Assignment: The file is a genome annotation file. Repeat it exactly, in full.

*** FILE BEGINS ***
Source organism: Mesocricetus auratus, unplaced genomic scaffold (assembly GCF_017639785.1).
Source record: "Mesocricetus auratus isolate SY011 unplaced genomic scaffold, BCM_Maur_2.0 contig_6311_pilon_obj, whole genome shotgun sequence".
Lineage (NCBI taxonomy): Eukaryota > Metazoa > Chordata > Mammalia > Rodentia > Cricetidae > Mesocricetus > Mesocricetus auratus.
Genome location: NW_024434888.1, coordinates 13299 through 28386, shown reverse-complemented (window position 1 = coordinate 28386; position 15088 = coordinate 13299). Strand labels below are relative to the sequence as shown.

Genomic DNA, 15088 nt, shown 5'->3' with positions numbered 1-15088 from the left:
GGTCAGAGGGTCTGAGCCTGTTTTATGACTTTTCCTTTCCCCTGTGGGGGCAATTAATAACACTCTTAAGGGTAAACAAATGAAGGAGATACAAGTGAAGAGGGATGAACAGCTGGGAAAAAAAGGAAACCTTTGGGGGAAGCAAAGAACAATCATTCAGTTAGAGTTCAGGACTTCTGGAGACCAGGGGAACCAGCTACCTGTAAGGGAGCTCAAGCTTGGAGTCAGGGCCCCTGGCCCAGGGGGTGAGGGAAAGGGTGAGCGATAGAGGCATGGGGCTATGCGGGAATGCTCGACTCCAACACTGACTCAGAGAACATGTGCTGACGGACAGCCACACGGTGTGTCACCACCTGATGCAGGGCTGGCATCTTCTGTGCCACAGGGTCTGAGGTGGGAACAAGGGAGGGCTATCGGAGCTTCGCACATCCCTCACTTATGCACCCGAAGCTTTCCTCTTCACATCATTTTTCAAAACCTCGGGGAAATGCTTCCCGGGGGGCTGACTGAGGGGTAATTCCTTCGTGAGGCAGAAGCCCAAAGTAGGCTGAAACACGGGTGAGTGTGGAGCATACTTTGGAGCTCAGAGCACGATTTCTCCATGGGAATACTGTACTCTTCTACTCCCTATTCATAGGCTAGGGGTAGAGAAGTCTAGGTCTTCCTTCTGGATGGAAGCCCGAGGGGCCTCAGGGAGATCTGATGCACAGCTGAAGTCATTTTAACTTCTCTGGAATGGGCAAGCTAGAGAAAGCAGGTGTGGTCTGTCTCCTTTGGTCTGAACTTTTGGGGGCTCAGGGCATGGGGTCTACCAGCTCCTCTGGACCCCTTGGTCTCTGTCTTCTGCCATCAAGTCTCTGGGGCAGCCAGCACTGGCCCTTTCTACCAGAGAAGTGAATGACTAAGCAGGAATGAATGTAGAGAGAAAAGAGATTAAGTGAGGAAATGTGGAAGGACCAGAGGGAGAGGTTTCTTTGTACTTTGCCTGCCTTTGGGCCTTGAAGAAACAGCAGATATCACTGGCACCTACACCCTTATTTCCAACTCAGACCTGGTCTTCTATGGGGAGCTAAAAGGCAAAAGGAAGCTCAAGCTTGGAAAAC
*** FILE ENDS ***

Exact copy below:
Source organism: Mesocricetus auratus, unplaced genomic scaffold (assembly GCF_017639785.1).
Source record: "Mesocricetus auratus isolate SY011 unplaced genomic scaffold, BCM_Maur_2.0 contig_6311_pilon_obj, whole genome shotgun sequence".
Lineage (NCBI taxonomy): Eukaryota > Metazoa > Chordata > Mammalia > Rodentia > Cricetidae > Mesocricetus > Mesocricetus auratus.
Genome location: NW_024434888.1, coordinates 13299 through 28386, shown reverse-complemented (window position 1 = coordinate 28386; position 15088 = coordinate 13299). Strand labels below are relative to the sequence as shown.

Genomic DNA, 15088 nt, shown 5'->3' with positions numbered 1-15088 from the left:
GGTCAGAGGGTCTGAGCCTGTTTTATGACTTTTCCTTTCCCCTGTGGGGGCAATTAATAACACTCTTAAGGGTAAACAAATGAAGGAGATACAAGTGAAGAGGGATGAACAGCTGGGAAAAAAAGGAAACCTTTGGGGGAAGCAAAGAACAATCATTCAGTTAGAGTTCAGGACTTCTGGAGACCAGGGGAACCAGCTACCTGTAAGGGAGCTCAAGCTTGGAGTCAGGGCCCCTGGCCCAGGGGGTGAGGGAAAGGGTGAGCGATAGAGGCATGGGGCTATGCGGGAATGCTCGACTCCAACACTGACTCAGAGAACATGTGCTGACGGACAGCCACACGGTGTGTCACCACCTGATGCAGGGCTGGCATCTTCTGTGCCACAGGGTCTGAGGTGGGAACAAGGGAGGGCTATCGGAGCTTCGCACATCCCTCACTTATGCACCCGAAGCTTTCCTCTTCACATCATTTTTCAAAACCTCGGGGAAATGCTTCCCGGGGGGCTGACTGAGGGGTAATTCCTTCGTGAGGCAGAAGCCCAAAGTAGGCTGAAACACGGGTGAGTGTGGAGCATACTTTGGAGCTCAGAGCACGATTTCTCCATGGGAATACTGTACTCTTCTACTCCCTATTCATAGGCTAGGGGTAGAGAAGTCTAGGTCTTCCTTCTGGATGGAAGCCCGAGGGGCCTCAGGGAGATCTGATGCACAGCTGAAGTCATTTTAACTTCTCTGGAATGGGCAAGCTAGAGAAAGCAGGTGTGGTCTGTCTCCTTTGGTCTGAACTTTTGGGGGCTCAGGGCATGGGGTCTACCAGCTCCTCTGGACCCCTTGGTCTCTGTCTTCTGCCATCAAGTCTCTGGGGCAGCCAGCACTGGCCCTTTCTACCAGAGAAGTGAATGACTAAGCAGGAATGAATGTAGAGAGAAAAGAGATTAAGTGAGGAAATGTGGAAGGACCAGAGGGAGAGGTTTCTTTGTACTTTGCCTGCCTTTGGGCCTTGAAGAAACAGCAGATATCACTGGCACCTACACCCTTATTTCCAACTCAGACCTGGTCTTCTATGGGGAGCTAAAAGGCAAAAGGAAGCTCAAGCTTGGAAAAC